If you haven’t heard the news, Hobby Lobby won their Supreme Court case against the federal government about providing birth control coverage for their employees. Hobby Lobby is owned by evangelical Christians who did not want to cooperate with sin by providing their employees with four specific kinds of birth control. These four drugs are widely recognized to be abortifacient, meaning, you guessed it, they directly cause the abortion of the newly conceived person. (Mind you, the FDA has approved 16 other kinds of birth control that Hobby Lobby does cover for their employees.)
And you ask, “What does it mean to me?” Here are a few answers for you:
There are employers all over the United States fighting in the courts for their religious freedom rights. These employers range from the Little Sisters of the Poor to Eden Foods to numerous manufacturing and insurance companies. This sets a hopeful tone for those cases, although not foolproof. As I said, it only covers 4 drugs. It also only covers “closely-held” companies which are defined as companies owned by 5 or fewer people. But, as one blogger said:
“It puts a couple of teeth back into what has rapidly been becoming a toothless concept of religious liberty in this country.”
2. This case highlights the chasm that exists between religious people and the rest of the culture.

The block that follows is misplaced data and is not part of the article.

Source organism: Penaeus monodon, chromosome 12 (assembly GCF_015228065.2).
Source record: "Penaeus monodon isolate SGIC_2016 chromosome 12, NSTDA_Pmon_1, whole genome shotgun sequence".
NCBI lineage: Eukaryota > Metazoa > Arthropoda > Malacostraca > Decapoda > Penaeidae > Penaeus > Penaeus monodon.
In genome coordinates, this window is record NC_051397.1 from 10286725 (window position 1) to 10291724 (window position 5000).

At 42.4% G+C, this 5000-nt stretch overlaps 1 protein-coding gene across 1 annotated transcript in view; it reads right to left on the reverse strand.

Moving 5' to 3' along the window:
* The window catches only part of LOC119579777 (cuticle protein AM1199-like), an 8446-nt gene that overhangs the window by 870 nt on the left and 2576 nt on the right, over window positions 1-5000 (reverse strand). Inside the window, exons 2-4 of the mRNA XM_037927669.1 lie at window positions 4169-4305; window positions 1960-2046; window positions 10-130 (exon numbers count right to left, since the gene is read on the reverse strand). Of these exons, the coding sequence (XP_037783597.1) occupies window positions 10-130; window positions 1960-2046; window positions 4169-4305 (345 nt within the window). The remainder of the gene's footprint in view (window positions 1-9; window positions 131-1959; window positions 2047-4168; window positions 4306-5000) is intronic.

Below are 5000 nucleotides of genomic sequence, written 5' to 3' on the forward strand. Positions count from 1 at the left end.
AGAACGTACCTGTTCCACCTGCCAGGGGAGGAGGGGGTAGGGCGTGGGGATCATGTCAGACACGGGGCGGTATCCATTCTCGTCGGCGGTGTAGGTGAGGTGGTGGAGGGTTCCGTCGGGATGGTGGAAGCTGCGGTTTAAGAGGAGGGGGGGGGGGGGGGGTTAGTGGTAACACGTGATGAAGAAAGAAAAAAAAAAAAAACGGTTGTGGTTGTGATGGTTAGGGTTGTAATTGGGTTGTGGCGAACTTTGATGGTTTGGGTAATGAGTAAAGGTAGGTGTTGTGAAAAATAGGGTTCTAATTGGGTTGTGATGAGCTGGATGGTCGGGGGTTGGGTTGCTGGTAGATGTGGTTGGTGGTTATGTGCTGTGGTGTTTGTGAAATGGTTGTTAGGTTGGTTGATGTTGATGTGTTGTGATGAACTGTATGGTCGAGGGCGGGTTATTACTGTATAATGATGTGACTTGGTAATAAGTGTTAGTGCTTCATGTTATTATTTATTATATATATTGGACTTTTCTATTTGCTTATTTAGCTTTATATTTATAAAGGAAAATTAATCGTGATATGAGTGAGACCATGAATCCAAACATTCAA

The fact that this case is even a thing says a lot about the reality of being a religious person right now in America. I’ve run into it myself reading posts written by other young women on the internet. Sometimes it’s as if we are speaking two different languages. It is a bad sign when we are all talking past each other rather than to each other. This, I believe, is where John Paul II’s Theology of the Body will come in handy. It’s all in the name, folks! It takes a very human, very concrete look at reality and through it reaches to spiritual Truth.
Believe it or not, we are all human. We all love, we all hate, we all fear. We all care deeply about other people. We all share fundamental human needs and experiences: acceptance, rejection, security, insecurity, birth, death…we are all embodied souls. And this is where we can all meet. Clearly, religion isn’t a meeting ground anymore. Morality can’t be a meeting ground when so many people question it. But one thing has always remained the same: our shared humanity. Resist the urge to dehumanize “the enemy.”
3. How should you respond?
In addition to recognizing that we are all human, there are two more things you can do:
- Pray for our leaders. – That is actually specifically mentioned in Scripture as something we should all be doing anyway (1 Timothy 2:1-3)
- Be missionaries. – Learn about what the Church teaches and why it says it. Speak the truth in love (Ephesians 4:15).
I have to admit, this last point did come from an article in Christianity Today which is worth a read.
Speaking of reading, for more information, here is the actual Supreme Court opinion.
PS: A friend of mine noted something interesting. On this day 182 years ago, the first Miraculous Medal was struck. Our Lady of the Miraculous Medal, pray for us!